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Petrol prices soar in Benin Republic as Nigeria removes subsidy



The removal of petrol subsidy by Nigeria’s federal government has resulted in double price of PMS in neighbouring country, Benin Republic, according to a report by the BBC.

Petrol from Nigeria is regularly smuggled into neighboring countries, including Cameroon, Ghana, Benin Republic, and as far as Sudan.

The report quoted sources to have said the product is being sold for 700 CFA or 800 CFA in Benin Republic — up from a previous price of 450 CFA.

Smuggled petrol — popularly called kpayo – which means “unoriginal” in Goun, a native language – is cheaper than fuelling up at stations, according to local media reports.

Nigeria’s new President Bola Tinubu had in his inauguration speech said fuel subsidy was “gone”, an announcement that triggered panic-buying and a surge in fuel prices.

The development also resulted in transport fare hike across Nigeria and opposed by Nigeria Labour Congress (NLC).

Joe Ajaero, NLC President, said that Labour would embark on strike if the Nigeria National Petroleum Company Limited (NNPCL) fails to revert the current template on the increase in the price of fuel occasioned by the withdrawal of fuel subsidy.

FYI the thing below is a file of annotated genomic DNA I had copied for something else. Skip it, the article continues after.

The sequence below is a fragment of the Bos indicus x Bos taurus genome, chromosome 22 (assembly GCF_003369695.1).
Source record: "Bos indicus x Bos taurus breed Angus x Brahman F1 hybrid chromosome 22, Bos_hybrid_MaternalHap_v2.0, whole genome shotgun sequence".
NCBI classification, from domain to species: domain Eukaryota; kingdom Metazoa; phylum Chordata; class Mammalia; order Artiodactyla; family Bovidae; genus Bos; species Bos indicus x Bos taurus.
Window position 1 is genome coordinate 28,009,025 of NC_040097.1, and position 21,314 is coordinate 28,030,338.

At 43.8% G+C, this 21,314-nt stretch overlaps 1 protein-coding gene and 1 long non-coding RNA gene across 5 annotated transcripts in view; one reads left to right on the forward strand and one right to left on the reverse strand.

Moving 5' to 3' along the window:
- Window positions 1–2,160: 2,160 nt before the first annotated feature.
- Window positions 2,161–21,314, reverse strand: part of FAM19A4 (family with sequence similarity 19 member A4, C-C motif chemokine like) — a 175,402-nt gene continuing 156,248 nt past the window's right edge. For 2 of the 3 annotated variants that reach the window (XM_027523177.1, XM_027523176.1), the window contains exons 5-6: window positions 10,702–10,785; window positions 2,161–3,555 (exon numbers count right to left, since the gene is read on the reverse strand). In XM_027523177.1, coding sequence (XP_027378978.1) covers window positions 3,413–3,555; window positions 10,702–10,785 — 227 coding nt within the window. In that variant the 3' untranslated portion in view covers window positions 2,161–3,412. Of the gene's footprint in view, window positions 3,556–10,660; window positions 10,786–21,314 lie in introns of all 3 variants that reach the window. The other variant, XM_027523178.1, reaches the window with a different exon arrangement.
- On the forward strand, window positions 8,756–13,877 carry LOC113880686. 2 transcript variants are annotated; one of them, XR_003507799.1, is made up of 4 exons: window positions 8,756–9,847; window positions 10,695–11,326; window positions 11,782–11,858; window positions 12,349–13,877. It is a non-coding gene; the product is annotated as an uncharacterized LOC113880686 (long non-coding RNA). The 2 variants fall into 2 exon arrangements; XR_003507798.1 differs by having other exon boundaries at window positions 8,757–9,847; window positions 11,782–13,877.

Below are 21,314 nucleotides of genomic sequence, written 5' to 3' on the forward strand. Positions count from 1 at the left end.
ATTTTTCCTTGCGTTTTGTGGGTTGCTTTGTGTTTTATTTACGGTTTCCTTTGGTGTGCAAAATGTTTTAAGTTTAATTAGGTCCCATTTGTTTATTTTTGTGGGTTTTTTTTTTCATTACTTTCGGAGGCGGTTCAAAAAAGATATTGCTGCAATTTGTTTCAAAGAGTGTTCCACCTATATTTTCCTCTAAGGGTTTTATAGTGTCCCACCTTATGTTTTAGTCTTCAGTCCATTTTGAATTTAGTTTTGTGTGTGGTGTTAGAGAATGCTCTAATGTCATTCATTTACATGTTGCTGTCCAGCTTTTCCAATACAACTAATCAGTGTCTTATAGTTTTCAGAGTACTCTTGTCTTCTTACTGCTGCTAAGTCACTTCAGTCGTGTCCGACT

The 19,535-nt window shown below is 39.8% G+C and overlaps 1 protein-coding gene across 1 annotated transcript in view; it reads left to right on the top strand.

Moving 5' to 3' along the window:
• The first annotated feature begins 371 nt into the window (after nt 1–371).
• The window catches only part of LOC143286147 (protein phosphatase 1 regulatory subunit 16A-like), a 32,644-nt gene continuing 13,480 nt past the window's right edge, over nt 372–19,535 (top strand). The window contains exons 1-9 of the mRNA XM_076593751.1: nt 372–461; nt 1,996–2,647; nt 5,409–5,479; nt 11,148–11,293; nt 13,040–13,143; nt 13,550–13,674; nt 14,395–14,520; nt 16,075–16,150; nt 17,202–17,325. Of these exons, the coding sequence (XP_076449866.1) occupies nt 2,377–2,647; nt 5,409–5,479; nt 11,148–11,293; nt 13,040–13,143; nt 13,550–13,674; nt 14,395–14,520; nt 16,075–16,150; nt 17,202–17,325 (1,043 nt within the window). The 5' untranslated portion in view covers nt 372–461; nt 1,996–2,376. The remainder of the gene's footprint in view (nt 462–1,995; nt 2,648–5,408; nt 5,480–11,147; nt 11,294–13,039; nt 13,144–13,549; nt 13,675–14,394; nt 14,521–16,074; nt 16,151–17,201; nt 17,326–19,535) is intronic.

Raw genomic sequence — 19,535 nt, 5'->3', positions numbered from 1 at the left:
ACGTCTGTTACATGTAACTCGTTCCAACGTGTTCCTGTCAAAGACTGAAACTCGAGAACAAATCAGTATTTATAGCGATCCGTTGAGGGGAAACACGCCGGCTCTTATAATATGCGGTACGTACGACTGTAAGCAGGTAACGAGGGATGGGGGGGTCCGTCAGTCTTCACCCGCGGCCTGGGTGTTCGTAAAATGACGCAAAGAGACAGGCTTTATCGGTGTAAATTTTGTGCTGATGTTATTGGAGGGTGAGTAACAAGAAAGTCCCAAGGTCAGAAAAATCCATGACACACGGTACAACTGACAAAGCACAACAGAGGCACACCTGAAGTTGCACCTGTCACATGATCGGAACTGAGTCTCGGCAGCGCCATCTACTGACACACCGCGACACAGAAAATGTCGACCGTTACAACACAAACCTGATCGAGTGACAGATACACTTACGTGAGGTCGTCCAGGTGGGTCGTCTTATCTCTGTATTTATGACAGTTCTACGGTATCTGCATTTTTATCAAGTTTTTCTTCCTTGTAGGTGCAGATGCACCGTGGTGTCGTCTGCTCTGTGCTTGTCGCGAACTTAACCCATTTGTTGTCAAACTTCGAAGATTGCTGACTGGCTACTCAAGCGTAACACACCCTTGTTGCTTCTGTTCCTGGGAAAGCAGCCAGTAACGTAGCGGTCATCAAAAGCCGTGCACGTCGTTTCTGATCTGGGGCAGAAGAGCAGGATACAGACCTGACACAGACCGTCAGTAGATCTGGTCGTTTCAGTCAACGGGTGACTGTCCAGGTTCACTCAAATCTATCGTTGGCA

“Consequently, NLC has decided that If by Wednesday, the NNPCL, a private Limited Liability Company, that illegally announced the price regime in the oil sector, refuses to revert itself for negotiation to continue, the Nigeria Labour Congress and all its affiliates will withdraw their services and commence protest nationwide until this is complied with.

“The NNPCL does not have the monopoly to fix prices even as a private company.

“The NLC, therefore, directs all its state councils and industrial unions to commence mobilisation from this moment to make sure that the action is carried out,’’ he said.

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